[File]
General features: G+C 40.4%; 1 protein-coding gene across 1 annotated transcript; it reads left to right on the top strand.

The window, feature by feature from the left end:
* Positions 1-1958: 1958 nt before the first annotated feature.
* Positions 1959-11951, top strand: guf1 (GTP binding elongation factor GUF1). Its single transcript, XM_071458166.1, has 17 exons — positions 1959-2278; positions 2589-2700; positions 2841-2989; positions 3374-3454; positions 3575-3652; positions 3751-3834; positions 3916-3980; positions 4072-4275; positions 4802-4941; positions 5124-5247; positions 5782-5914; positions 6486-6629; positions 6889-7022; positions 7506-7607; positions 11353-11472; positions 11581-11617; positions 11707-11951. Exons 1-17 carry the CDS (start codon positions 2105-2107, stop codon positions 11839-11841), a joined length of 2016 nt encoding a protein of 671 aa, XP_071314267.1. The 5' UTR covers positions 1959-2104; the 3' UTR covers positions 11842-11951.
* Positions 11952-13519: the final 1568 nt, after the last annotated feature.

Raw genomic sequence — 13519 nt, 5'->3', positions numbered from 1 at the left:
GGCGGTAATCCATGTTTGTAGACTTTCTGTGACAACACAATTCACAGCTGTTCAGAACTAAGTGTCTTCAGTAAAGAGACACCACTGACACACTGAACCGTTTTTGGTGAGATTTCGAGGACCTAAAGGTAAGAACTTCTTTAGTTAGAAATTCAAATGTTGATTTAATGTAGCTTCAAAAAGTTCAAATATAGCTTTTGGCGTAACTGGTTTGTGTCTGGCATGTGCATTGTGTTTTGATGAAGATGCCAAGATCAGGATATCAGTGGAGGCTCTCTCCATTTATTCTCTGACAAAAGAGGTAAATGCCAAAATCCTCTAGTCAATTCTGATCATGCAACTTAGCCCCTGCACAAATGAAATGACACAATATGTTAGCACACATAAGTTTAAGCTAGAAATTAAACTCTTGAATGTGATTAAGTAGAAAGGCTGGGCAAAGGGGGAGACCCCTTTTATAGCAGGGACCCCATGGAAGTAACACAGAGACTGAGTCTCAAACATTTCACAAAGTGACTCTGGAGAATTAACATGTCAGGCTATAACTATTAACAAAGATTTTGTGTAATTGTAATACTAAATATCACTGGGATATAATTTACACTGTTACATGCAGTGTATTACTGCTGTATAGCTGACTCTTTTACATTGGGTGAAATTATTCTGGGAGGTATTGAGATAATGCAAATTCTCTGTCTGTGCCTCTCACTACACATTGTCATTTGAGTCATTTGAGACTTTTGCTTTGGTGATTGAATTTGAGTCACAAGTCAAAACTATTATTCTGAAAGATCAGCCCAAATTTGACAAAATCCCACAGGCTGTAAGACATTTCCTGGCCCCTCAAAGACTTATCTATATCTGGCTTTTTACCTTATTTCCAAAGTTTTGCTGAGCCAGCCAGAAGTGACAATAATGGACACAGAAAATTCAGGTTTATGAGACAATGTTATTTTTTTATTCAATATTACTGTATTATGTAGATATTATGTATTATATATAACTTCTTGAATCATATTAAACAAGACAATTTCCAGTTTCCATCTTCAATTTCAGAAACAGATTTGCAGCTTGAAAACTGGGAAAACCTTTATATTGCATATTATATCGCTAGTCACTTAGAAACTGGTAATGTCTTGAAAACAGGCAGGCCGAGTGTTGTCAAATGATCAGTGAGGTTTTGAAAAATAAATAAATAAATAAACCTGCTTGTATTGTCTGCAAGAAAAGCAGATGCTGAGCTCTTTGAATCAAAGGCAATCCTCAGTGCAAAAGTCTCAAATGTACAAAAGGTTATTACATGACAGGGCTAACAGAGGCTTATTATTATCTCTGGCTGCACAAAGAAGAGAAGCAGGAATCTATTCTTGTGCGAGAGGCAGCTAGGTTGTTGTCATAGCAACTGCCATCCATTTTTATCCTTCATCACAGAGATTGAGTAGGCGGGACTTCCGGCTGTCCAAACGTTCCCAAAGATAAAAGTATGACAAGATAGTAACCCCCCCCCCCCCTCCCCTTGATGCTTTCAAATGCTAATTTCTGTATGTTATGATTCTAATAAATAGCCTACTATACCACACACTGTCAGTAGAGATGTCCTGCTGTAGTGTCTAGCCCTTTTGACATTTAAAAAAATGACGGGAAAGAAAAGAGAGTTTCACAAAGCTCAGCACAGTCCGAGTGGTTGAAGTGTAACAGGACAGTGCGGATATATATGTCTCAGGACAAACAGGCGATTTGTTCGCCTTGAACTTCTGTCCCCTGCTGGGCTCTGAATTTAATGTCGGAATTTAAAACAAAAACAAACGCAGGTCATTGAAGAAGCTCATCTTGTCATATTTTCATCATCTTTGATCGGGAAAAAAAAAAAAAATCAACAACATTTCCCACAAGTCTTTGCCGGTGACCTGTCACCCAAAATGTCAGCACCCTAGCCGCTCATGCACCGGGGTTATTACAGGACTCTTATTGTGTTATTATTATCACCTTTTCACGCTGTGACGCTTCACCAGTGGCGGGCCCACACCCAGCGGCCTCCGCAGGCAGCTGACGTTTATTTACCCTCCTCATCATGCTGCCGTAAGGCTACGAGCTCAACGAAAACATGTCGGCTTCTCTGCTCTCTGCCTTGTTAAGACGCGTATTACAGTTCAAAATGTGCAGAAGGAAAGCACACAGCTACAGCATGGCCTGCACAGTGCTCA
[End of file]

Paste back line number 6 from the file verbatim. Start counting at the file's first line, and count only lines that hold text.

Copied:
Raw genomic sequence — 13519 nt, 5'->3', positions numbered from 1 at the left: